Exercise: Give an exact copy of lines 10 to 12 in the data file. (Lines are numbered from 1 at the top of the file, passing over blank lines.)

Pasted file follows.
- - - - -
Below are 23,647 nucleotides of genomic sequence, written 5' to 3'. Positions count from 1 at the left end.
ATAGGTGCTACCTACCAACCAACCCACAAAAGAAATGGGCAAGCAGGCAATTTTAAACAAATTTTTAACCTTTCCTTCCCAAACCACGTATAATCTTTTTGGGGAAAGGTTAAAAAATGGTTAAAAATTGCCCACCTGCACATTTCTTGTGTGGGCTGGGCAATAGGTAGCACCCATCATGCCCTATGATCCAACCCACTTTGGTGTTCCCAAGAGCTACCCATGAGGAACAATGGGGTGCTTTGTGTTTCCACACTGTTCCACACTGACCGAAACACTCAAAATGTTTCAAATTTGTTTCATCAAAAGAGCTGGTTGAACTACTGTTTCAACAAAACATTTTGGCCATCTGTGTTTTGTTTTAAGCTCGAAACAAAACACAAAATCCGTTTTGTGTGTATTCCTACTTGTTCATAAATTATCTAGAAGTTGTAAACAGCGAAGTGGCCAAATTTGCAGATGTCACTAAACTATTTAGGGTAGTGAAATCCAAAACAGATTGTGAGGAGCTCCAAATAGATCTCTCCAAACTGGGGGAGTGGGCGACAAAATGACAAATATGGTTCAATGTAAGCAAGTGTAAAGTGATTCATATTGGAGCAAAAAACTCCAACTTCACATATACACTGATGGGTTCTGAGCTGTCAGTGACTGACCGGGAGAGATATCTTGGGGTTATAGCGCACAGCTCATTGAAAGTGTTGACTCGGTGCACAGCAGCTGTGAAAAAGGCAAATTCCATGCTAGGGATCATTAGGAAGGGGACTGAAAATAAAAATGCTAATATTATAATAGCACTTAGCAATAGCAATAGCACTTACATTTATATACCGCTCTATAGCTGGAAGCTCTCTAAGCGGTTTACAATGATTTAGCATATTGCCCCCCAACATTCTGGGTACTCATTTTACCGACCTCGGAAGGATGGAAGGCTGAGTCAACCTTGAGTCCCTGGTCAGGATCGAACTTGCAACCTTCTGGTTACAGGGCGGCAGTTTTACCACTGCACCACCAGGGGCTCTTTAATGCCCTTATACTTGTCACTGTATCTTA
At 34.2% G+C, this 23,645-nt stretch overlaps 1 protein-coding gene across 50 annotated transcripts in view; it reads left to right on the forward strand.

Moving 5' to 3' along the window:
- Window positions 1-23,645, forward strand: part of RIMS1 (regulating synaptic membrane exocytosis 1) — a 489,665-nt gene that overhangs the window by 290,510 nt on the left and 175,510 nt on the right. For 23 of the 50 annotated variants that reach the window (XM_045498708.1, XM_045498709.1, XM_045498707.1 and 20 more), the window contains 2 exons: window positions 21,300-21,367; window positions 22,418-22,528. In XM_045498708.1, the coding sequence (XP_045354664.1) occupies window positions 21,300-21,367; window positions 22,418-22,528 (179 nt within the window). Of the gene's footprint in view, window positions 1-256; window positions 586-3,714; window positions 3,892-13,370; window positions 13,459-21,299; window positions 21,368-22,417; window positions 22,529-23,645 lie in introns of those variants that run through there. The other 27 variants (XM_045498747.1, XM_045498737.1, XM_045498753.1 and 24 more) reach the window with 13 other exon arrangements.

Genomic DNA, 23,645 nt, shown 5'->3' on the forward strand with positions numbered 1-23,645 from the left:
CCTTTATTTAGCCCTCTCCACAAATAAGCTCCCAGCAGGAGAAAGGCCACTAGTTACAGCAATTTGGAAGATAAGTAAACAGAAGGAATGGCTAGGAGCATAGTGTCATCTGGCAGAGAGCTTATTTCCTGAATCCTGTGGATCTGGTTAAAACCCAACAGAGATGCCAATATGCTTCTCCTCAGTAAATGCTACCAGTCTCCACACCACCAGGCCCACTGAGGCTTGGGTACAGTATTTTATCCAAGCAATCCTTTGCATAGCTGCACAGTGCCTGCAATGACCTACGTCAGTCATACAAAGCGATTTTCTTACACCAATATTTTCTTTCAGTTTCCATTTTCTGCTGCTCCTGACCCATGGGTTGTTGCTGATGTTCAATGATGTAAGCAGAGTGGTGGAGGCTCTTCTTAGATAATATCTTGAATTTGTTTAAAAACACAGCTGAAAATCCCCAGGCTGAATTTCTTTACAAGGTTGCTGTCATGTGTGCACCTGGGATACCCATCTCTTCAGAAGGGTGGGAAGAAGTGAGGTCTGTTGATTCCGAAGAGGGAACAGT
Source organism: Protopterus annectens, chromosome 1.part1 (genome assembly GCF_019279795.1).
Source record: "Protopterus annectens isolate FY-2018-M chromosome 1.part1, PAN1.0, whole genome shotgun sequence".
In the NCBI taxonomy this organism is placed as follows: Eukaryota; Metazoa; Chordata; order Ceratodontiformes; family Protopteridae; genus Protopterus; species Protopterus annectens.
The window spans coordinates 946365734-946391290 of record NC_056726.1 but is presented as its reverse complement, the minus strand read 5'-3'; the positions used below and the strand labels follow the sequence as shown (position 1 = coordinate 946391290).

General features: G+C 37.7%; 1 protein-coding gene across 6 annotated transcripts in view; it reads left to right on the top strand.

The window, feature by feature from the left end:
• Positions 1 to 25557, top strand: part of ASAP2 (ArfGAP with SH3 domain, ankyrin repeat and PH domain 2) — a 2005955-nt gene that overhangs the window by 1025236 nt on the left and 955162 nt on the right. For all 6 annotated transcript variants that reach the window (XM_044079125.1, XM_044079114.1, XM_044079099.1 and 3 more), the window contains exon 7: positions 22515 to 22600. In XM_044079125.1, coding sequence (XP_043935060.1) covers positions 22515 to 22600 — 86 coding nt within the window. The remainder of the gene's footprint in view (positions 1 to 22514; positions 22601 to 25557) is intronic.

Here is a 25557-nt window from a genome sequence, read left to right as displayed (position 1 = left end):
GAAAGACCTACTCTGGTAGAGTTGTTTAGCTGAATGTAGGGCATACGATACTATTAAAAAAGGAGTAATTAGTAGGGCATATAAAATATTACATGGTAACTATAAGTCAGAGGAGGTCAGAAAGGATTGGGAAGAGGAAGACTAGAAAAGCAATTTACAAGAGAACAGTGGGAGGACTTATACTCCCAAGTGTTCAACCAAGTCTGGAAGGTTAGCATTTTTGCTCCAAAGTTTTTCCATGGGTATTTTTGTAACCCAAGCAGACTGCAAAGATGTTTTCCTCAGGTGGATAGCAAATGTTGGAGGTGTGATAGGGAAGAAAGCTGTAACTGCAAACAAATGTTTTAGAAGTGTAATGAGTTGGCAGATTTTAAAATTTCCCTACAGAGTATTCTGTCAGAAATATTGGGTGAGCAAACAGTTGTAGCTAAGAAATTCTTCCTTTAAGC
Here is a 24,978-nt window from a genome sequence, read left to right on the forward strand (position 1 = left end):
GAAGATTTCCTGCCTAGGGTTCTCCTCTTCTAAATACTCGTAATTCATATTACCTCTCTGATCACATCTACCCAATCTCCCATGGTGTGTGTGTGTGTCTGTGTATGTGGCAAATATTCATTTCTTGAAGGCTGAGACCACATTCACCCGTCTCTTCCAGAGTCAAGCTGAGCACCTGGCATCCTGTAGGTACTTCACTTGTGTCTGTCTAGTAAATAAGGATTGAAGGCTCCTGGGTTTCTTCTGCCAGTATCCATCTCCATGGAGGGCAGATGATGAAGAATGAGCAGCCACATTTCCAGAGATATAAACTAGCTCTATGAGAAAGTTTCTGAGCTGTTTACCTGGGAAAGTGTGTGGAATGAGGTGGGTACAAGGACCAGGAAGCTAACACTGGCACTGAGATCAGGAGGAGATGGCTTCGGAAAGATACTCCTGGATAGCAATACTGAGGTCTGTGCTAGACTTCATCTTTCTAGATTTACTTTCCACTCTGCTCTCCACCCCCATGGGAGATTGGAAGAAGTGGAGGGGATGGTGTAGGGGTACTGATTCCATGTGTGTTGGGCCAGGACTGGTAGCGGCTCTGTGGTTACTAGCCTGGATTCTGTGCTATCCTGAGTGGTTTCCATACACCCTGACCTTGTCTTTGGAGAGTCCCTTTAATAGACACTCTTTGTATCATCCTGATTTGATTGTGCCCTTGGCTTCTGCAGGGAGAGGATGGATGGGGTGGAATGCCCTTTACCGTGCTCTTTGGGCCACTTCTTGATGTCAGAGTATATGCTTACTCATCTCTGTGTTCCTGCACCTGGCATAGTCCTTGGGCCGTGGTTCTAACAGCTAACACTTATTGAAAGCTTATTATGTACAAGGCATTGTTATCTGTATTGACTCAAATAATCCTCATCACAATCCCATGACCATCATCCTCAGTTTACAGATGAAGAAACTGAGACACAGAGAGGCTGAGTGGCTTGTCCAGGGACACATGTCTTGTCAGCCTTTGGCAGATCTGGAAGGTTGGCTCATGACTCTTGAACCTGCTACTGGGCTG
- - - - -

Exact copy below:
In the NCBI taxonomy this organism is placed as follows: Eukaryota; Metazoa; Chordata; order Ceratodontiformes; family Protopteridae; genus Protopterus; species Protopterus annectens.
The window spans coordinates 946365734-946391290 of record NC_056726.1 but is presented as its reverse complement, the minus strand read 5'-3'; the positions used below and the strand labels follow the sequence as shown (position 1 = coordinate 946391290).

General features: G+C 37.7%; 1 protein-coding gene across 6 annotated transcripts in view; it reads left to right on the top strand.